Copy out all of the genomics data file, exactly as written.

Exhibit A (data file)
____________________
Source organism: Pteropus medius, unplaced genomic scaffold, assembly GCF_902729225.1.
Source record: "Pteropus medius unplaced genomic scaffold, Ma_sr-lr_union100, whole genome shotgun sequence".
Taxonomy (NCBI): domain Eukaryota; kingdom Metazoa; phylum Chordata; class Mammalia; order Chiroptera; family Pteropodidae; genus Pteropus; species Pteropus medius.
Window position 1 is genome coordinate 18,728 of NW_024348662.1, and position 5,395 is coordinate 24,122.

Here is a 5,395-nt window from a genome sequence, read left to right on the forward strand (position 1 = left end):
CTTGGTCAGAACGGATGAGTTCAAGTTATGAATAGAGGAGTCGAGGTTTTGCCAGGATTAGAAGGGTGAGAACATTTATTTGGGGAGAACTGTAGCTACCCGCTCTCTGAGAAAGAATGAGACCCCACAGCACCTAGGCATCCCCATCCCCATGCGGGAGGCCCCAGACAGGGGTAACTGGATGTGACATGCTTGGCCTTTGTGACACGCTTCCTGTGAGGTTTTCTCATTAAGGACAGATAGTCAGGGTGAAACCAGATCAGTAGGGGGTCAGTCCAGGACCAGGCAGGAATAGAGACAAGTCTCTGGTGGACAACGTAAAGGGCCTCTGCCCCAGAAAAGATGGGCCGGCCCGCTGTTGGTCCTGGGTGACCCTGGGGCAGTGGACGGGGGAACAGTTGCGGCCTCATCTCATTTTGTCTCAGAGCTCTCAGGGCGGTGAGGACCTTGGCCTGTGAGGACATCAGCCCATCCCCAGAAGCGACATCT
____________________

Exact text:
Source organism: Pteropus medius, unplaced genomic scaffold, assembly GCF_902729225.1.
Source record: "Pteropus medius unplaced genomic scaffold, Ma_sr-lr_union100, whole genome shotgun sequence".
Taxonomy (NCBI): domain Eukaryota; kingdom Metazoa; phylum Chordata; class Mammalia; order Chiroptera; family Pteropodidae; genus Pteropus; species Pteropus medius.
Window position 1 is genome coordinate 18,728 of NW_024348662.1, and position 5,395 is coordinate 24,122.

Here is a 5,395-nt window from a genome sequence, read left to right on the forward strand (position 1 = left end):
CTTGGTCAGAACGGATGAGTTCAAGTTATGAATAGAGGAGTCGAGGTTTTGCCAGGATTAGAAGGGTGAGAACATTTATTTGGGGAGAACTGTAGCTACCCGCTCTCTGAGAAAGAATGAGACCCCACAGCACCTAGGCATCCCCATCCCCATGCGGGAGGCCCCAGACAGGGGTAACTGGATGTGACATGCTTGGCCTTTGTGACACGCTTCCTGTGAGGTTTTCTCATTAAGGACAGATAGTCAGGGTGAAACCAGATCAGTAGGGGGTCAGTCCAGGACCAGGCAGGAATAGAGACAAGTCTCTGGTGGACAACGTAAAGGGCCTCTGCCCCAGAAAAGATGGGCCGGCCCGCTGTTGGTCCTGGGTGACCCTGGGGCAGTGGACGGGGGAACAGTTGCGGCCTCATCTCATTTTGTCTCAGAGCTCTCAGGGCGGTGAGGACCTTGGCCTGTGAGGACATCAGCCCATCCCCAGAAGCGACATCT